In short, there isn’t any nutritional benefit that comes with the consumption of meat and dairy that can’t be found in fruit and vegetables, like fiber, protein, amino acids, and vitamins, (Sakkas et al., 2020). In fact, vegan cuisine can provide the nutrition and flavours that all of us value with the reduced risk of exposure to carcinogens, (Radnitz et al., 2015, p. 34). In a study by Kim at al. (2018) that collected data from a general population of middle-aged adults from 1987 through 2016, those who adhered to an overall plant-based diet experienced a lower mortality rate due to cardiovascular disease, even after adjusting for socio-economic, environmental, and lifestyle factors, (Kim et al., 2018, p. 8). Vegan cuisine offers a chance to evade harms while providing nutritional value and commonly enjoyed flavours.
On the matter of flavours and values, they do play a significant role in the next reason…
Culture & Religion
In addition to providing sustenance and possibly offering healthier eating options, veganism can include an opportunity to reinforce cultural values and senses of community. Among the most interesting – and the most well-known – is the relationship between soul food and veganism. Soul food is a central part of African American cultural identity, as its ingredients and recipes were particular to their history, (Greenebaum, 2018, p. 691). Many esteemed and prominent vegan African-American scholars, chefs, and food sovereignty activists, like Tamearra Dyson, Tracye McQuirter, et al., (Flink, 2021) see the potential of vegan soul food options as a way to preserve flavors and as a means to engage with members within their own community (J. B. Greenebaum, 2018, pp. 690–691). Vegan recipes also allow for the incorporation of African and Afro-diasporic vegetables, grains, legumes, fruits, nuts, seeds, spices, and cooking techniques into the practice of making and consuming it (J. B. Greenebaum, 2018, p. 691). Standard soul food dishes that can be made to taste the same without animal products include (McBride, 2019):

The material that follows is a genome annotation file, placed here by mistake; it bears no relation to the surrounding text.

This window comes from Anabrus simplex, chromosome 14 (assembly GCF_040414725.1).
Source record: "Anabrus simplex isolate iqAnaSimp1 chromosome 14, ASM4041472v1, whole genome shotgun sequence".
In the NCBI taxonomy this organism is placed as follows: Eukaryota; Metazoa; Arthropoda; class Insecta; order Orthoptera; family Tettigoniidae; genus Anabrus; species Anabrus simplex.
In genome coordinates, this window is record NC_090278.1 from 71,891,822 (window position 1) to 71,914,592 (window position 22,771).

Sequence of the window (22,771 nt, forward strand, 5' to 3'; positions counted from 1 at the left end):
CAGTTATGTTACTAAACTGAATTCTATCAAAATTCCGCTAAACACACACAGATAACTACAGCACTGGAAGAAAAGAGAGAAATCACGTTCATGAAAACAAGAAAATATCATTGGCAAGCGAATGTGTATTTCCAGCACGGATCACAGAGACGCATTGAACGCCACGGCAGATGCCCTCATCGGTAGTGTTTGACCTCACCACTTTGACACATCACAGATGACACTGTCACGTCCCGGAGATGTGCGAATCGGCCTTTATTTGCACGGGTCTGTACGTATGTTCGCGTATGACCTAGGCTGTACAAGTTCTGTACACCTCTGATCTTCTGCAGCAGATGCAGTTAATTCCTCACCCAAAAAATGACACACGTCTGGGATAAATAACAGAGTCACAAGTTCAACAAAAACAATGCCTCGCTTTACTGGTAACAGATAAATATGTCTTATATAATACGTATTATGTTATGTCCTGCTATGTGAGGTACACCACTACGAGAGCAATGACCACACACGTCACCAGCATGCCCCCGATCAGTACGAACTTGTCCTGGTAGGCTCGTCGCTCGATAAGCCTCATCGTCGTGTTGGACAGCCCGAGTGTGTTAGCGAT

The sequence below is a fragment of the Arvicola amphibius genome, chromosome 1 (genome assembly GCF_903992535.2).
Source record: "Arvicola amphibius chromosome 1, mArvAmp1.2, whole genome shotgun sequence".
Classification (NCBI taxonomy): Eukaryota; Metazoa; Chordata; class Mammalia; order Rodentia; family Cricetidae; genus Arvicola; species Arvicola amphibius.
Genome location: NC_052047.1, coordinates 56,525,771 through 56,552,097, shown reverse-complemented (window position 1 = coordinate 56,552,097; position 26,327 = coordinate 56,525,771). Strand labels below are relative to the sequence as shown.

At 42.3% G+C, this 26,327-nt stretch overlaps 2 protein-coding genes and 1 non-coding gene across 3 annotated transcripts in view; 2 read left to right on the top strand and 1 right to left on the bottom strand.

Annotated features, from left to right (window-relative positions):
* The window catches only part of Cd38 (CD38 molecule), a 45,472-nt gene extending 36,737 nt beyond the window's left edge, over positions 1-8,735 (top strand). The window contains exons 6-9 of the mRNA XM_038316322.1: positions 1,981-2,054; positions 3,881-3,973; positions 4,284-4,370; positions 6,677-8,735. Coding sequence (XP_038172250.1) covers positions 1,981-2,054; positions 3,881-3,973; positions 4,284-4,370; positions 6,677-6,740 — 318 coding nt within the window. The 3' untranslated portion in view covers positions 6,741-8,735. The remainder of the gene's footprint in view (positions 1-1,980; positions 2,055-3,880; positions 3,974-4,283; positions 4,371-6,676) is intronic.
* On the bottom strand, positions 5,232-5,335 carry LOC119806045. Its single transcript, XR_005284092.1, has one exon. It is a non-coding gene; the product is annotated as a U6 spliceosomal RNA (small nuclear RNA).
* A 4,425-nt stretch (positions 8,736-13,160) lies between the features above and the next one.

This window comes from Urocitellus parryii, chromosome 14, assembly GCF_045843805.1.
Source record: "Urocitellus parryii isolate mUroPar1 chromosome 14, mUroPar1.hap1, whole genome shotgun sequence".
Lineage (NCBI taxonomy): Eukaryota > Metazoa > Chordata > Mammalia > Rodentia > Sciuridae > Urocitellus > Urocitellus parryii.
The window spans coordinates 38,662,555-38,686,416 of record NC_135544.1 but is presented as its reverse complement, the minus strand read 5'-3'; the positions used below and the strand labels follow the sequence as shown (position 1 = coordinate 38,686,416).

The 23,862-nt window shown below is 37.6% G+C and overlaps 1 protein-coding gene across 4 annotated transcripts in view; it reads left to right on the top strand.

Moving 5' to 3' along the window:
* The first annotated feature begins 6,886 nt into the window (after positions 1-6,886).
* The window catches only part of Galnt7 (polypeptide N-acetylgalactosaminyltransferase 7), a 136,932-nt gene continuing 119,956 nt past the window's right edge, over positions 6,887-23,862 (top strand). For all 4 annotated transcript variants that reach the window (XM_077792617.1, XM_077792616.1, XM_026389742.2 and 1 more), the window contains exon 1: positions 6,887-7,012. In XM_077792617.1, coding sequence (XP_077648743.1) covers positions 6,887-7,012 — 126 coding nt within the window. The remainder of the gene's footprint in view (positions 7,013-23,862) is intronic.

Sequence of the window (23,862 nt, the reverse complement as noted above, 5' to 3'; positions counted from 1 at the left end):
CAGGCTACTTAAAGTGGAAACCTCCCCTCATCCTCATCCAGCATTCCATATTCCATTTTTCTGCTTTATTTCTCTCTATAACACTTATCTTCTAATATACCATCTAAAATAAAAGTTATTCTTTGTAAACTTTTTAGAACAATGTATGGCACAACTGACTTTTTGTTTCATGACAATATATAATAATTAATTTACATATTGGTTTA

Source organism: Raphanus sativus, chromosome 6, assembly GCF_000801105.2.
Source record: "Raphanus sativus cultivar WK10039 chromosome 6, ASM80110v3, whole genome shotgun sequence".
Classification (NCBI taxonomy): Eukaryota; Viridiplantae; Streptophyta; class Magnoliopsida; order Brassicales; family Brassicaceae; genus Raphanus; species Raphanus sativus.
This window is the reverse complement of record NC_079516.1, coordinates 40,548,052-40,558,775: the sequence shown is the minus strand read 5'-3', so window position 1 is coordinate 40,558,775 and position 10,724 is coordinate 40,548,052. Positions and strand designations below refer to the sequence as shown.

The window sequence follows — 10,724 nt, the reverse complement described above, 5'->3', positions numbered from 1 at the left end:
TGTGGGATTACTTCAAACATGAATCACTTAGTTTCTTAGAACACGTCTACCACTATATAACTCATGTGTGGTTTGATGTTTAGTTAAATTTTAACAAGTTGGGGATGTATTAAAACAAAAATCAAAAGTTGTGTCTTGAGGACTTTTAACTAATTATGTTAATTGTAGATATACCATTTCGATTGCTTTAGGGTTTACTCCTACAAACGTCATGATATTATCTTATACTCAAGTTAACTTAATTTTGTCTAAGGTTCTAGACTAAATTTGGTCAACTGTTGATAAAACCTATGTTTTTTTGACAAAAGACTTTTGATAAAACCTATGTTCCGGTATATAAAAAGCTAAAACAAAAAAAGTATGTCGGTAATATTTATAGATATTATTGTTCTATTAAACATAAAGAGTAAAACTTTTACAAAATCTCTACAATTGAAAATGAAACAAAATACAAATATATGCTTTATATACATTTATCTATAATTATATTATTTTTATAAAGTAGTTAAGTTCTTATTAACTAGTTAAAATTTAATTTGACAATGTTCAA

- Eggplant marinara
- Jerk jackfruit kabobs
- Vegetable chickpea curry
- Vegan corn bread